Oh, now I’m inclined to go pick up Gaudy Night. It’s been a couple of years since I read that, and (like practically everyone else?) it’s my favorite of the Lord Peter novels. I did find that the Lord Peter novels written by Jill Patton Walsh went sharply downhill. The first, Thrones and Dominions, was quite good, I thought. By the time I’d gotten to The Attenbury Emeralds, I wasn’t so impressed. I haven’t read the fourth of Walsh’s Lord Peter books. If anyone has, what did you think?

The linked post then goes into dialogue tags — I completely agree with contemporary style that movement tags are excellent and, by the way, no one does dialogue tags better than Sarah Addison Allen. I mean, yes, one can come up with any number of authors who do a great job with dialogue tags — Lois McMaster Bujold is another who springs to mind — but I specifically noticed how that Allen’s use of dialogue tags is particularly elegant and smooth. Honestly, these are two wonderful authors to use if you want to look at the effective, smooth use of tags in dialogue.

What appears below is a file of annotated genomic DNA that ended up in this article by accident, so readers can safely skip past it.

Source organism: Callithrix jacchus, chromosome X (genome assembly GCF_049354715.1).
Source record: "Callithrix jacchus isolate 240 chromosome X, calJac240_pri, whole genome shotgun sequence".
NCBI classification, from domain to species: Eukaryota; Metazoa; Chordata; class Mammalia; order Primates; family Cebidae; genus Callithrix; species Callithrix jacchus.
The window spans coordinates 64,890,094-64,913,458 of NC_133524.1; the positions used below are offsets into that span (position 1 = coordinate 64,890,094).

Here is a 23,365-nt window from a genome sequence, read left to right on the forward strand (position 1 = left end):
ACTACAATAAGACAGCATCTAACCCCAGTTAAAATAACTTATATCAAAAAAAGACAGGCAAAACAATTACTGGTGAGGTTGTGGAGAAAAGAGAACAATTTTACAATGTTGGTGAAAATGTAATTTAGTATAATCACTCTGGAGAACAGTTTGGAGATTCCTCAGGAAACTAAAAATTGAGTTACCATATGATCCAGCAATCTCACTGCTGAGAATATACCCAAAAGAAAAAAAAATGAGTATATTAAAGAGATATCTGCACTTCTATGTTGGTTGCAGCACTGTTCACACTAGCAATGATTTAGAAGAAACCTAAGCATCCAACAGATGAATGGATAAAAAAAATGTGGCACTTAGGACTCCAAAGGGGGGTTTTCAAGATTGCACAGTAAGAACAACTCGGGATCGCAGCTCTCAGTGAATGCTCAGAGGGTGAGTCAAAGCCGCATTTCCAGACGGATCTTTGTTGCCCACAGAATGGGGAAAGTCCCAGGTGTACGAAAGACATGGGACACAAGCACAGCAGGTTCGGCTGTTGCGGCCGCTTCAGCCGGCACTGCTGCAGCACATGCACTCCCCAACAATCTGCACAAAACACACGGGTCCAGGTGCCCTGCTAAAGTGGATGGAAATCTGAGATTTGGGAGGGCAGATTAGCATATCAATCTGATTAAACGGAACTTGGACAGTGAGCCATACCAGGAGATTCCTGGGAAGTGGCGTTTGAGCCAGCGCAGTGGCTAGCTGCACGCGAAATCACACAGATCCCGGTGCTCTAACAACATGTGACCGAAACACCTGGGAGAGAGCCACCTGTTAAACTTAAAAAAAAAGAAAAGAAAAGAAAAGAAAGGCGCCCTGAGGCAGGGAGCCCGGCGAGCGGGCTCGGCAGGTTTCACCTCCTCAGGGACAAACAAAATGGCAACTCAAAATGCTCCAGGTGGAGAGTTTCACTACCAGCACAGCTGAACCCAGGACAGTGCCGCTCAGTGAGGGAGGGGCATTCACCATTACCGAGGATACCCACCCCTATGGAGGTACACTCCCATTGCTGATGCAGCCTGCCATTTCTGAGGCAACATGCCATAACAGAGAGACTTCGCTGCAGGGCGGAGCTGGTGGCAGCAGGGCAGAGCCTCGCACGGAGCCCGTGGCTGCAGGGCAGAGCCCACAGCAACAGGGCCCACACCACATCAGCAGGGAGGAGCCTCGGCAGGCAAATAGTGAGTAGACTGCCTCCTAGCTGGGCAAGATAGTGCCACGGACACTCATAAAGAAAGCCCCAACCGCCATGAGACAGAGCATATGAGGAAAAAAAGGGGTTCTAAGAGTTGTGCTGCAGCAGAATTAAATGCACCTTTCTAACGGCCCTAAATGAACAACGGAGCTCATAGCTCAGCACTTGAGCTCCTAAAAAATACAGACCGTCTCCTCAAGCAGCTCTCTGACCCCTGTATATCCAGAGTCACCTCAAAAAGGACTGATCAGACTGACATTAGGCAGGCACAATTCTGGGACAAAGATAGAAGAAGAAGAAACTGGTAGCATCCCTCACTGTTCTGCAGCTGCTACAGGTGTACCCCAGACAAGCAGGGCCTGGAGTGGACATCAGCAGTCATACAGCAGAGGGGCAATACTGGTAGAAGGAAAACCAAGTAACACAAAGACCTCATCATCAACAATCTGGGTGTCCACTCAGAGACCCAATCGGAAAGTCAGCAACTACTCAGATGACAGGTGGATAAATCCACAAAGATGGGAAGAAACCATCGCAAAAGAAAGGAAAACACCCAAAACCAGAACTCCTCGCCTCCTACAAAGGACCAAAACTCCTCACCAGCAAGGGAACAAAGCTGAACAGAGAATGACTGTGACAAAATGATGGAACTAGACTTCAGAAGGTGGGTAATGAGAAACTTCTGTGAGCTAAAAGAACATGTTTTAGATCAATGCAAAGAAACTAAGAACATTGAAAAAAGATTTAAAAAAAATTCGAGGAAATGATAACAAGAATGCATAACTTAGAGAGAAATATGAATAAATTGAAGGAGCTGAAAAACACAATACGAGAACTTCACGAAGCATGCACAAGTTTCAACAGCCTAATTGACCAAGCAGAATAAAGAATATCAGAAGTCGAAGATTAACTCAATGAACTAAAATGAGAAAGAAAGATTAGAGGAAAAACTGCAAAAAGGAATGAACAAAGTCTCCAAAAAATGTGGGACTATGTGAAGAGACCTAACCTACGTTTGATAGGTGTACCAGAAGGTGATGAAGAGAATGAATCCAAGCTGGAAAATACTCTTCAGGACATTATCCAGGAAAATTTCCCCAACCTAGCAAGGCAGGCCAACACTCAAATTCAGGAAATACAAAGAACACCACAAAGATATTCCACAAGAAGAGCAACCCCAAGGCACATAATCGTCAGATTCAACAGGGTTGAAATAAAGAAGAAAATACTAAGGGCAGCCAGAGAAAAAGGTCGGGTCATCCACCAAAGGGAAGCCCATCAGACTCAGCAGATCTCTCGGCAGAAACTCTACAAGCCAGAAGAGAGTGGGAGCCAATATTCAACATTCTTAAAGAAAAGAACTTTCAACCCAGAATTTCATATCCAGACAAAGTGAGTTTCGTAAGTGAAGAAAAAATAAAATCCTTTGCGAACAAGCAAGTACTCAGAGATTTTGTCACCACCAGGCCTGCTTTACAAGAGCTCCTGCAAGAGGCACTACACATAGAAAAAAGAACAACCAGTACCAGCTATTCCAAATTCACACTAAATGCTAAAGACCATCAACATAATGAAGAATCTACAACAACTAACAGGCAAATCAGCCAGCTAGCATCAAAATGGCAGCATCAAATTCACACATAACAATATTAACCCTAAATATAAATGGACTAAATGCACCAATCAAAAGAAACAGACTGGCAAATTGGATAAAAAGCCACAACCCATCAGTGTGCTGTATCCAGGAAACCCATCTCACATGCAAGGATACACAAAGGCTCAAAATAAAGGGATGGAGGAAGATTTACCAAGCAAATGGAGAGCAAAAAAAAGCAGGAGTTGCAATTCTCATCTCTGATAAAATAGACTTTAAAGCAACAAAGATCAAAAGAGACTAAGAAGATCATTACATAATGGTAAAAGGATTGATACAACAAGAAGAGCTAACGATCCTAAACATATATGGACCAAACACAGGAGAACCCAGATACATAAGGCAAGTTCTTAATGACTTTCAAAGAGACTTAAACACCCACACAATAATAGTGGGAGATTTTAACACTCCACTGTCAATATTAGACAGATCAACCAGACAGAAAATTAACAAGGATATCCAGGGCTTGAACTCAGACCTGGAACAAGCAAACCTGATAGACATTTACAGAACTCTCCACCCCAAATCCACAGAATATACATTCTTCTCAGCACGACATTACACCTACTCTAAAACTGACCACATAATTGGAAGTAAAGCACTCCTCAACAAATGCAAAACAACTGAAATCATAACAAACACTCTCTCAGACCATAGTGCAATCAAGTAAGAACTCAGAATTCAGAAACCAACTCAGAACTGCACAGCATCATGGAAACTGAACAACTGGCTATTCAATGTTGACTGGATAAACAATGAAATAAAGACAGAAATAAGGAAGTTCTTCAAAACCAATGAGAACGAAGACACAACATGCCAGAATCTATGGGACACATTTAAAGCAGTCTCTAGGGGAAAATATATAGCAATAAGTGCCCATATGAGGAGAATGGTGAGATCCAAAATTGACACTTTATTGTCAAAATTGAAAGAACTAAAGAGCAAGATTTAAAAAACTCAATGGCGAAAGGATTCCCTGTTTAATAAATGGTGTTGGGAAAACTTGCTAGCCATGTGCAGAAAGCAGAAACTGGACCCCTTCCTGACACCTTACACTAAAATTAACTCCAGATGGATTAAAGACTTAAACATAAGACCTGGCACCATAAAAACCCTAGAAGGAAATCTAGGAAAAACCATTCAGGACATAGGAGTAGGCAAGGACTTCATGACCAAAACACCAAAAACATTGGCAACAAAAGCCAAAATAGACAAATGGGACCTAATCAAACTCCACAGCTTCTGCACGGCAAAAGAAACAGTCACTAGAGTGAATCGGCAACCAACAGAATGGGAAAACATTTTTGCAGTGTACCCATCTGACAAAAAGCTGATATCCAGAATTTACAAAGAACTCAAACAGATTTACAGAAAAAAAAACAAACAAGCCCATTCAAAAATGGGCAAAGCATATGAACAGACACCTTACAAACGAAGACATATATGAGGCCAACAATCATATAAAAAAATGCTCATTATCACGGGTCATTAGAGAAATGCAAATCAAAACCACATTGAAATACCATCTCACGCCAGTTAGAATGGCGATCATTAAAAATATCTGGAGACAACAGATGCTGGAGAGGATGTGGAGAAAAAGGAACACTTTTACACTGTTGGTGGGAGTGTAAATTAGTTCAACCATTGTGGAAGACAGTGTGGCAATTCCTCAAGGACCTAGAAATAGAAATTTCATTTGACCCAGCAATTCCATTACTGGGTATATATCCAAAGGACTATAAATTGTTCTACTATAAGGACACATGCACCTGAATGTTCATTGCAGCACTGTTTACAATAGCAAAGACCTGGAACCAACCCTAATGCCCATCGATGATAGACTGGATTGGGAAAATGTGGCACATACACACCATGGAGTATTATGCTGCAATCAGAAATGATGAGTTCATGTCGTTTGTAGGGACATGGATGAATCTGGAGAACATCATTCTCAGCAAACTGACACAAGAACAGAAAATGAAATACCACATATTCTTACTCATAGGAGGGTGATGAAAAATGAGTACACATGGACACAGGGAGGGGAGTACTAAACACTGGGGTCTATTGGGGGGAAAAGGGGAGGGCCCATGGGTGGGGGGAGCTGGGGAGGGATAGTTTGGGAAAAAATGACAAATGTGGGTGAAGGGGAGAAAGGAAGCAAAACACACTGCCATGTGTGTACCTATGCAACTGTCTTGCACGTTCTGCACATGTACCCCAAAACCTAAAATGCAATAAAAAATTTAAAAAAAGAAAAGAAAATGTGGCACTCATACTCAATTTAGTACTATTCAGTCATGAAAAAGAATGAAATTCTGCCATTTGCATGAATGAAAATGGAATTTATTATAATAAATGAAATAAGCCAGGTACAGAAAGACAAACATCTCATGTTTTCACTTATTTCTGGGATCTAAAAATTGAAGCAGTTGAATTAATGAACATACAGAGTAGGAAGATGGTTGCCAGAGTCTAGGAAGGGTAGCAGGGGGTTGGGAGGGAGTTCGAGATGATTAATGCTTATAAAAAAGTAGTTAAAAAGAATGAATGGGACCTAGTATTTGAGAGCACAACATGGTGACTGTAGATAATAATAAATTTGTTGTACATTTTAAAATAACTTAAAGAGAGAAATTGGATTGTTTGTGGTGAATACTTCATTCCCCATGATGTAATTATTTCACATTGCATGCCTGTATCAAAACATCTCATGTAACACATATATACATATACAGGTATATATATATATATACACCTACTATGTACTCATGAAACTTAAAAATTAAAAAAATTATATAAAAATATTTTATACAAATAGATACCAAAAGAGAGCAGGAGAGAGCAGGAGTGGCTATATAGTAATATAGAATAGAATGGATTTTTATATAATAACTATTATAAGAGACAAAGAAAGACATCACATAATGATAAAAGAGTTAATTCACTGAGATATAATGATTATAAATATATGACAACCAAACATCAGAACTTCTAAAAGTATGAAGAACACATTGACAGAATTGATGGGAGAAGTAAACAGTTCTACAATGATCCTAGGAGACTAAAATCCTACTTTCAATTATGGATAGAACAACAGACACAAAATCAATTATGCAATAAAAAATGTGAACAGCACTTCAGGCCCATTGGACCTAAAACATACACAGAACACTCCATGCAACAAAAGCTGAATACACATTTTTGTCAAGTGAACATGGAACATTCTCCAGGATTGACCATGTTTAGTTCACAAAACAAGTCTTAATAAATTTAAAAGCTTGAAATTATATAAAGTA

Oh, this is interesting:

Traditionally, italics were only used for emphasis. But in a lot of contemporary fiction, italics indicate inner monologue. This is a convention that first appeared in “pulp” fiction, but it has become fashionable in YA fiction.

It seems to me that I remember italics being used for inner monologue WAY back when I was a tot. Or at least, when I was a teenager, and starting to pay attention. If this is in flux, I think it’s been in flux for a long time! I guess I’ve done it both ways. Except I define “inner monologue” rather strictly and seldom consider someone’s internal reaction the same thing as direct, reported thoughts. Not sure. Here is the example provided in the linked article: